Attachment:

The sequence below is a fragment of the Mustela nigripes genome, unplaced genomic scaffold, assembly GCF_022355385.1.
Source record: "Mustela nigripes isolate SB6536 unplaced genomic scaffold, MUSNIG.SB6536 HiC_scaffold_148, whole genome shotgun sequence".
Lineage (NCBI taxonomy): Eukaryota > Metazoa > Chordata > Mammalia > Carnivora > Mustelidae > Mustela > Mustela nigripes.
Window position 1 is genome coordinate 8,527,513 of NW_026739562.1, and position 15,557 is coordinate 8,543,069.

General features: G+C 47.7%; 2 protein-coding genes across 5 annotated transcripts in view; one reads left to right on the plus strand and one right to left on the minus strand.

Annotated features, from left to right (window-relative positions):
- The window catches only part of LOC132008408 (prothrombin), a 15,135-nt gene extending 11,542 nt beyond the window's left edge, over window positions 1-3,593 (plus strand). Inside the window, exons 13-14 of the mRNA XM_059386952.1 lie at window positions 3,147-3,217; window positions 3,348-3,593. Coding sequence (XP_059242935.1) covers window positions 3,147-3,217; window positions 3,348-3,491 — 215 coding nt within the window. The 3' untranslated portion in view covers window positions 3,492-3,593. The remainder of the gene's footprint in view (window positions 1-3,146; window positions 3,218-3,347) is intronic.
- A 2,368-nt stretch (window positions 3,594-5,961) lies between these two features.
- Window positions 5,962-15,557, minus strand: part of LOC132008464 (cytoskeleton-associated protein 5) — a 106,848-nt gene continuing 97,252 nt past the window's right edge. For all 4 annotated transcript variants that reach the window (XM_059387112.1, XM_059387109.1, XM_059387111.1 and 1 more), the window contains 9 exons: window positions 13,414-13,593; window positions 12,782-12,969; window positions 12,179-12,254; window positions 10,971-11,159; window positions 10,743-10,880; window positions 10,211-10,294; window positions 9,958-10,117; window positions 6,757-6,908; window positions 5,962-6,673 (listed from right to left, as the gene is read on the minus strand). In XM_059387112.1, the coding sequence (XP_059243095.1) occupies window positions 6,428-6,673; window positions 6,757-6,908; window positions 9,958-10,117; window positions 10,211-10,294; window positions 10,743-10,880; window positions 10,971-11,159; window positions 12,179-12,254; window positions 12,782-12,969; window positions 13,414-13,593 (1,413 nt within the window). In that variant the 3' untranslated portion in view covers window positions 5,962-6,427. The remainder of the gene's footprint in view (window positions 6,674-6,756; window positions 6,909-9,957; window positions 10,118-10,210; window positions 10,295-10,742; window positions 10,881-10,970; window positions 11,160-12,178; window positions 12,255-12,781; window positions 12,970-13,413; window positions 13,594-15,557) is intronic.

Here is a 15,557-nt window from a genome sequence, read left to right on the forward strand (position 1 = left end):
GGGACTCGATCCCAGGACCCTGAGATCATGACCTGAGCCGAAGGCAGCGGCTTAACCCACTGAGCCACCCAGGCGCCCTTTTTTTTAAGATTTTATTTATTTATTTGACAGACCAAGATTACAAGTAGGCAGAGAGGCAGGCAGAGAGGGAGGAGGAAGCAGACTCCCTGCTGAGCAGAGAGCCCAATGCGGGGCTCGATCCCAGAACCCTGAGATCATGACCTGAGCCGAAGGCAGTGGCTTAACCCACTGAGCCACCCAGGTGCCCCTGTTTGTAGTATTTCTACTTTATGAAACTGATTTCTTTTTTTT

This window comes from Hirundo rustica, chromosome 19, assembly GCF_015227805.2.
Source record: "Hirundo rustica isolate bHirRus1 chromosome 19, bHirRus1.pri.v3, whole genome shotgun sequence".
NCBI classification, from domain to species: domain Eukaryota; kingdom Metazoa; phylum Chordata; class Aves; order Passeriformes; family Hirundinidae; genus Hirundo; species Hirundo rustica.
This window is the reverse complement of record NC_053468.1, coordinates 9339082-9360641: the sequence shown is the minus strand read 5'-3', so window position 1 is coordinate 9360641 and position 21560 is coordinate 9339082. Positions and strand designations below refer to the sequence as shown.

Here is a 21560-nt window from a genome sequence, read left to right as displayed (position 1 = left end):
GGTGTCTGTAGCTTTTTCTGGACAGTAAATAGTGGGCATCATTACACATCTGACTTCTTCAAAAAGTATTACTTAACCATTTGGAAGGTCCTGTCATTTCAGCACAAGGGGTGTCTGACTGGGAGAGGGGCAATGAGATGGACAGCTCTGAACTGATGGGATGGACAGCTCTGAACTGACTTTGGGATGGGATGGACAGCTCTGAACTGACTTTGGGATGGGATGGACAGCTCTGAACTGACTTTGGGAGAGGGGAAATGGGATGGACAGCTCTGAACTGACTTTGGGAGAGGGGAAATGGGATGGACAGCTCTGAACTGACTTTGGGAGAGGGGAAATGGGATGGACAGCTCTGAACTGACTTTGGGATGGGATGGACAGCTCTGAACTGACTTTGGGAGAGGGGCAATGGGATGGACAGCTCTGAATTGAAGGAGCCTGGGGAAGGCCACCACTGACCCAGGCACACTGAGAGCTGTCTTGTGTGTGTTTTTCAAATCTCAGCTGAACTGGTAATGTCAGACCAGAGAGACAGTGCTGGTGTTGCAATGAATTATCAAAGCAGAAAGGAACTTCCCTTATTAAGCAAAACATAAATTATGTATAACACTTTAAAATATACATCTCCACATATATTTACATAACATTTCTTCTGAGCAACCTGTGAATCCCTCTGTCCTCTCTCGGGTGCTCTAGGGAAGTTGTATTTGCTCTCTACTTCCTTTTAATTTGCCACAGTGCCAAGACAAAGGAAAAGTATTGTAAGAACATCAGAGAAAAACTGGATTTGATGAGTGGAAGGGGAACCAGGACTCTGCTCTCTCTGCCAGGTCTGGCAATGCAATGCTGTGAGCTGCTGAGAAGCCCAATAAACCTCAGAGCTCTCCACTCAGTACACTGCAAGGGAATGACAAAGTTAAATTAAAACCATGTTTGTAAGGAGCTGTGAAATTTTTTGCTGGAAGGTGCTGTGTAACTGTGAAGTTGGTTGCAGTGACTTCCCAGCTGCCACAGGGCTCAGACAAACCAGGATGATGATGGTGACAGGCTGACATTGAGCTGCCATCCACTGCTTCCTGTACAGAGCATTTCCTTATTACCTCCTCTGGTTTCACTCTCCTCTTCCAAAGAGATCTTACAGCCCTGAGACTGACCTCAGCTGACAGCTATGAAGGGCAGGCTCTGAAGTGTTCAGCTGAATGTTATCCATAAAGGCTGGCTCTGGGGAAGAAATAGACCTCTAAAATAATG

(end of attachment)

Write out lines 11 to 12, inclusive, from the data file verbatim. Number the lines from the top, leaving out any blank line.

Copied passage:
GGGACTCGATCCCAGGACCCTGAGATCATGACCTGAGCCGAAGGCAGCGGCTTAACCCACTGAGCCACCCAGGCGCCCTTTTTTTTAAGATTTTATTTATTTATTTGACAGACCAAGATTACAAGTAGGCAGAGAGGCAGGCAGAGAGGGAGGAGGAAGCAGACTCCCTGCTGAGCAGAGAGCCCAATGCGGGGCTCGATCCCAGAACCCTGAGATCATGACCTGAGCCGAAGGCAGTGGCTTAACCCACTGAGCCACCCAGGTGCCCCTGTTTGTAGTATTTCTACTTTATGAAACTGATTTCTTTTTTTT

This window comes from Hirundo rustica, chromosome 19, assembly GCF_015227805.2.